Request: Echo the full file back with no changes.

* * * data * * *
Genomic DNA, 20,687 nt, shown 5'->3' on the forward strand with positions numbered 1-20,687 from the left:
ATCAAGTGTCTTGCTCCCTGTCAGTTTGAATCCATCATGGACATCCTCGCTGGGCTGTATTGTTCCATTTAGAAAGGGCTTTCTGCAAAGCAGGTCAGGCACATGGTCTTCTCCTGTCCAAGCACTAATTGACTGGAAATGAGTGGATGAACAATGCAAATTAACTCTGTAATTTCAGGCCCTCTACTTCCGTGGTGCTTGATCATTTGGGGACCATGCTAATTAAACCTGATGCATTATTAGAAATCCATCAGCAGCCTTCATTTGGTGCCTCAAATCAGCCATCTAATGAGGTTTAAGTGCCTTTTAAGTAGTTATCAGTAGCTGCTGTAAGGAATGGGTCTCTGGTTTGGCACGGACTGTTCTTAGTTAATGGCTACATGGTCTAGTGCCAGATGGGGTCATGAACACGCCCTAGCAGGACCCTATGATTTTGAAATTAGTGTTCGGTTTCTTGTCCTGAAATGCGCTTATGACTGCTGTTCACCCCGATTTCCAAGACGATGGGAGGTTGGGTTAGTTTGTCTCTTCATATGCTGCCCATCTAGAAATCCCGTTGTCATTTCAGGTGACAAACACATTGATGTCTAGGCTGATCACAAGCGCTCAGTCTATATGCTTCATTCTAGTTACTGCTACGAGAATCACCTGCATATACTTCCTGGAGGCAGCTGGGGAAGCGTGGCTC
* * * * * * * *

Genomic DNA, 20,687 nt, shown 5'->3' on the forward strand with positions numbered 1-20,687 from the left:
ATCAAGTGTCTTGCTCCCTGTCAGTTTGAATCCATCATGGACATCCTCGCTGGGCTGTATTGTTCCATTTAGAAAGGGCTTTCTGCAAAGCAGGTCAGGCACATGGTCTTCTCCTGTCCAAGCACTAATTGACTGGAAATGAGTGGATGAACAATGCAAATTAACTCTGTAATTTCAGGCCCTCTACTTCCGTGGTGCTTGATCATTTGGGGACCATGCTAATTAAACCTGATGCATTATTAGAAATCCATCAGCAGCCTTCATTTGGTGCCTCAAATCAGCCATCTAATGAGGTTTAAGTGCCTTTTAAGTAGTTATCAGTAGCTGCTGTAAGGAATGGGTCTCTGGTTTGGCACGGACTGTTCTTAGTTAATGGCTACATGGTCTAGTGCCAGATGGGGTCATGAACACGCCCTAGCAGGACCCTATGATTTTGAAATTAGTGTTCGGTTTCTTGTCCTGAAATGCGCTTATGACTGCTGTTCACCCCGATTTCCAAGACGATGGGAGGTTGGGTTAGTTTGTCTCTTCATATGCTGCCCATCTAGAAATCCCGTTGTCATTTCAGGTGACAAACACATTGATGTCTAGGCTGATCACAAGCGCTCAGTCTATATGCTTCATTCTAGTTACTGCTACGAGAATCACCTGCATATACTTCCTGGAGGCAGCTGGGGAAGCGTGGCTC